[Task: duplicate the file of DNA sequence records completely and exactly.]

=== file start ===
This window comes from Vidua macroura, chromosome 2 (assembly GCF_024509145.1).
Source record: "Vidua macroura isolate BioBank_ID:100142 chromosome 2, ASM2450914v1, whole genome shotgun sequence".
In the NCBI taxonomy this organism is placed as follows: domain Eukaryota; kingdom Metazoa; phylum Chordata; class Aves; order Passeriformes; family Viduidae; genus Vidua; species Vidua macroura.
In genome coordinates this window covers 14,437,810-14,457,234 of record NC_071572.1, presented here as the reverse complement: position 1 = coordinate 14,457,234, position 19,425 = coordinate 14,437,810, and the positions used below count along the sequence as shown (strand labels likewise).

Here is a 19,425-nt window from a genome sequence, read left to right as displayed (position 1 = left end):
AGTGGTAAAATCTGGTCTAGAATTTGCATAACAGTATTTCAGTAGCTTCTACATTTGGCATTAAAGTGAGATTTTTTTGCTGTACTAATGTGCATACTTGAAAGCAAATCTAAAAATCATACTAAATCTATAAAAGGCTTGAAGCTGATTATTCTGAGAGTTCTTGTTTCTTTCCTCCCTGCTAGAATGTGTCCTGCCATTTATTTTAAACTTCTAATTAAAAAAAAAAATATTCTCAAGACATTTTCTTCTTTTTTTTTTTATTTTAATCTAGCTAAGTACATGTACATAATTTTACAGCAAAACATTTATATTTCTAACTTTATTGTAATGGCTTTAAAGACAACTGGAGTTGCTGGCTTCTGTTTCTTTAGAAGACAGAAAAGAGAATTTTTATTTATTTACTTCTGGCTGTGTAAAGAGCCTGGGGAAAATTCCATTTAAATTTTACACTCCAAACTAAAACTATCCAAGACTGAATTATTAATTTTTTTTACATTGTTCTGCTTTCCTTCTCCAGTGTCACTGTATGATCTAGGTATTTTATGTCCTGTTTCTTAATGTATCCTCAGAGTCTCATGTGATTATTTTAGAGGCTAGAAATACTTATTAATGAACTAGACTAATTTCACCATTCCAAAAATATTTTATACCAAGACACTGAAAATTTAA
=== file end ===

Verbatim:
This window comes from Vidua macroura, chromosome 2 (assembly GCF_024509145.1).
Source record: "Vidua macroura isolate BioBank_ID:100142 chromosome 2, ASM2450914v1, whole genome shotgun sequence".
In the NCBI taxonomy this organism is placed as follows: domain Eukaryota; kingdom Metazoa; phylum Chordata; class Aves; order Passeriformes; family Viduidae; genus Vidua; species Vidua macroura.
In genome coordinates this window covers 14,437,810-14,457,234 of record NC_071572.1, presented here as the reverse complement: position 1 = coordinate 14,457,234, position 19,425 = coordinate 14,437,810, and the positions used below count along the sequence as shown (strand labels likewise).

Here is a 19,425-nt window from a genome sequence, read left to right as displayed (position 1 = left end):
AGTGGTAAAATCTGGTCTAGAATTTGCATAACAGTATTTCAGTAGCTTCTACATTTGGCATTAAAGTGAGATTTTTTTGCTGTACTAATGTGCATACTTGAAAGCAAATCTAAAAATCATACTAAATCTATAAAAGGCTTGAAGCTGATTATTCTGAGAGTTCTTGTTTCTTTCCTCCCTGCTAGAATGTGTCCTGCCATTTATTTTAAACTTCTAATTAAAAAAAAAAATATTCTCAAGACATTTTCTTCTTTTTTTTTTTATTTTAATCTAGCTAAGTACATGTACATAATTTTACAGCAAAACATTTATATTTCTAACTTTATTGTAATGGCTTTAAAGACAACTGGAGTTGCTGGCTTCTGTTTCTTTAGAAGACAGAAAAGAGAATTTTTATTTATTTACTTCTGGCTGTGTAAAGAGCCTGGGGAAAATTCCATTTAAATTTTACACTCCAAACTAAAACTATCCAAGACTGAATTATTAATTTTTTTTACATTGTTCTGCTTTCCTTCTCCAGTGTCACTGTATGATCTAGGTATTTTATGTCCTGTTTCTTAATGTATCCTCAGAGTCTCATGTGATTATTTTAGAGGCTAGAAATACTTATTAATGAACTAGACTAATTTCACCATTCCAAAAATATTTTATACCAAGACACTGAAAATTTAA